Research press release


Scientific Reports

Veterinary: Doggy dementia risk increases with each added year of life

イヌが10歳を超えると、1年ごとに神経変性疾患であるイヌ認知機能障害(CCD)を発症する相対リスクが50%以上増加し、CCDを発症するリスクは、活発でないイヌの場合に、非常に活動的なイヌの約6.5倍になっていることが判明した。この新しい知見は、イヌを診察する獣医がCCD検査を行うかどうかを決める際に役立つかもしれないことを示唆している。この研究結果を報告する論文がScientific Reports に掲載される。


今回、Sarah Yarboroughたちは、米国で実施されている飼い犬の加齢に関する縦断的研究であるDog Aging Projectに参加している伴侶犬の大規模サンプルにおけるCCDの有病率を調べた。このサンプルには、合計1万5019匹のイヌが含まれている。今回の研究では、飼い主が、2019年12月〜2020年12月に「健康と生活経験に関する調査」(健康状態と身体活動に関する情報を含む)と「イヌの社会的行動と学習行動に関する調査」のそれぞれについて質問票に記入した。後者の場合、イヌが親しい人々を認識できなかったかどうかなど、CCD検査のための質問が含まれていた。イヌの寿命が四分位に分類され、第4四分位のイヌが全体の19.5%、第3四分位が24.4%、第2四分位が27%、第1の四分位が29.1%だった。サンプル全体におけるCCDの有病率は1.4%だった。



For dogs older than ten years, each extra year of life increases the relative risk of developing the neurodegenerative condition Canine Cognitive Dysfunction (CCD) by more than 50% and the risk of developing CCD is almost 6.5 times greater in inactive dogs compared to those who are very active. The new findings, published in Scientific Reports, suggest that lifespan estimates could inform veterinarians whether to screen dogs for CCD.

As with humans, cognitive function declines as dogs age and animals affected by CCD may show signs such as memory deficits, loss of spatial awareness, altered social interactions, and sleep disruption. Previous estimates of CCD rates in dogs have varied from 28% in 11- to 12-year-old dogs to 68% in 15- to 16-year-old dogs.

Sarah Yarborough and colleagues investigated the prevalence of CCD in a large sample of companion dogs participating in the Dog Aging Project, a longitudinal study of ageing in pet dogs in the USA. A total of 15,019 dogs were included in the sample. Between December 2019 and 2020, owners completed two surveys called the Health and Life Experience Survey (with information about health status and physical activity), and the Canine Social and Learned Behavior survey, which included questions to test for CCD such as whether the dog failed to recognise familiar people. Dogs’ lifespans were classified into quartiles, with 19.5% being in the last quartile of their life, 24.4% in the third quartile, and 27% and 29.1% in the second and first quartiles. 1.4% of dogs were classified as having CCD.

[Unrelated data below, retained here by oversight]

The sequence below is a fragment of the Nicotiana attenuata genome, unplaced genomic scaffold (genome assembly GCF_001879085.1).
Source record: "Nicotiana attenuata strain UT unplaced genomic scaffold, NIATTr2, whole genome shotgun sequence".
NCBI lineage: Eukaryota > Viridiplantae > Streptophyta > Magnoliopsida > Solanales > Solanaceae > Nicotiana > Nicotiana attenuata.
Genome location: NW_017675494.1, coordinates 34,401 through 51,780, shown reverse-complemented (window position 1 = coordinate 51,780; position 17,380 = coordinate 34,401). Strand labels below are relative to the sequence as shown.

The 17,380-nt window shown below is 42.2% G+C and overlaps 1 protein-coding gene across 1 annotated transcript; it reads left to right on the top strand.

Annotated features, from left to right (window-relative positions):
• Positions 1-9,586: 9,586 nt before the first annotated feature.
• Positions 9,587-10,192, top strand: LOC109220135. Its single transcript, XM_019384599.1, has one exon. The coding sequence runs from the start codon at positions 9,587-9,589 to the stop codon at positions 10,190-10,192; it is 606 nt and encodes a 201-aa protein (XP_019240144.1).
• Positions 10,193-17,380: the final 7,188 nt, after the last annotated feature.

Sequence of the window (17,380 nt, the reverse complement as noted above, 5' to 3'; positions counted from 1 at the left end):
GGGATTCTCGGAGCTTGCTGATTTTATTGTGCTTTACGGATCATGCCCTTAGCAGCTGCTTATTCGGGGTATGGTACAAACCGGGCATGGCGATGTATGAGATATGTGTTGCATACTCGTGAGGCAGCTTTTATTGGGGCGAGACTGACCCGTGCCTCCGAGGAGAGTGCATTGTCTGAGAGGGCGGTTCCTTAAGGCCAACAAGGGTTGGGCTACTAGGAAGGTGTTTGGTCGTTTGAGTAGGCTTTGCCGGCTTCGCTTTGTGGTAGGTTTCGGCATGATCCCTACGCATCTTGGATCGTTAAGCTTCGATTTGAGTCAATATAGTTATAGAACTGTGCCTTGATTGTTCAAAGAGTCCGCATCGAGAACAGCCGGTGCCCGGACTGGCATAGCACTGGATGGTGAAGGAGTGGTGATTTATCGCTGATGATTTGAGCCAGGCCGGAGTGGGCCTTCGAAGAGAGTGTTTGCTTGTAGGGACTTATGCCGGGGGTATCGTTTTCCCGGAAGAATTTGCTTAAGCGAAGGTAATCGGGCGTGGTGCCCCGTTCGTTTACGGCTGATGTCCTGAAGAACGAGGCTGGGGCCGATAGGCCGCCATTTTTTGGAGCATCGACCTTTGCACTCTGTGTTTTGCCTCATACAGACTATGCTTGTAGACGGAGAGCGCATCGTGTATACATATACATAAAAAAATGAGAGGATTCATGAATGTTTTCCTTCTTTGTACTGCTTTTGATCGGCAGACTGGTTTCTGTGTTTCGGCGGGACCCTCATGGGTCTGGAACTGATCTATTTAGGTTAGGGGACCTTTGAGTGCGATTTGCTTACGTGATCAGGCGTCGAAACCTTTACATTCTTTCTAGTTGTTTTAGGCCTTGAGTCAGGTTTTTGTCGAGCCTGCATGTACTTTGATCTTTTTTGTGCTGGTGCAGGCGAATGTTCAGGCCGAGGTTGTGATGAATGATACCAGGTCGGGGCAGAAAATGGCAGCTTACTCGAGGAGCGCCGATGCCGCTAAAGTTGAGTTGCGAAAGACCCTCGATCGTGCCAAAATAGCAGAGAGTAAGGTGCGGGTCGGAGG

The authors report that when considering age alone among dogs aged more than ten years, the odds of being diagnosed with CCD increased by 68% for each additional year of age. When controlling for other factors such as health problems, sterilisation, activity levels, and breed type, the odds of a dog developing CCD increased by 52% for each additional year of life.

The authors also note that for dogs of the same breed, age, and health and sterilisation status, the odds of CCD were 6.47 times higher in dogs whose owners reported were not active compared to those whose owners reported were very active. However, the authors caution that their study does not show a causal relationship between inactivity and CCD due to its cross-sectional nature, and cognitive decline may in fact lead to reduced activity. They conclude that further research is needed to better understand CCD.

doi: 10.1038/s41598-022-15837-9


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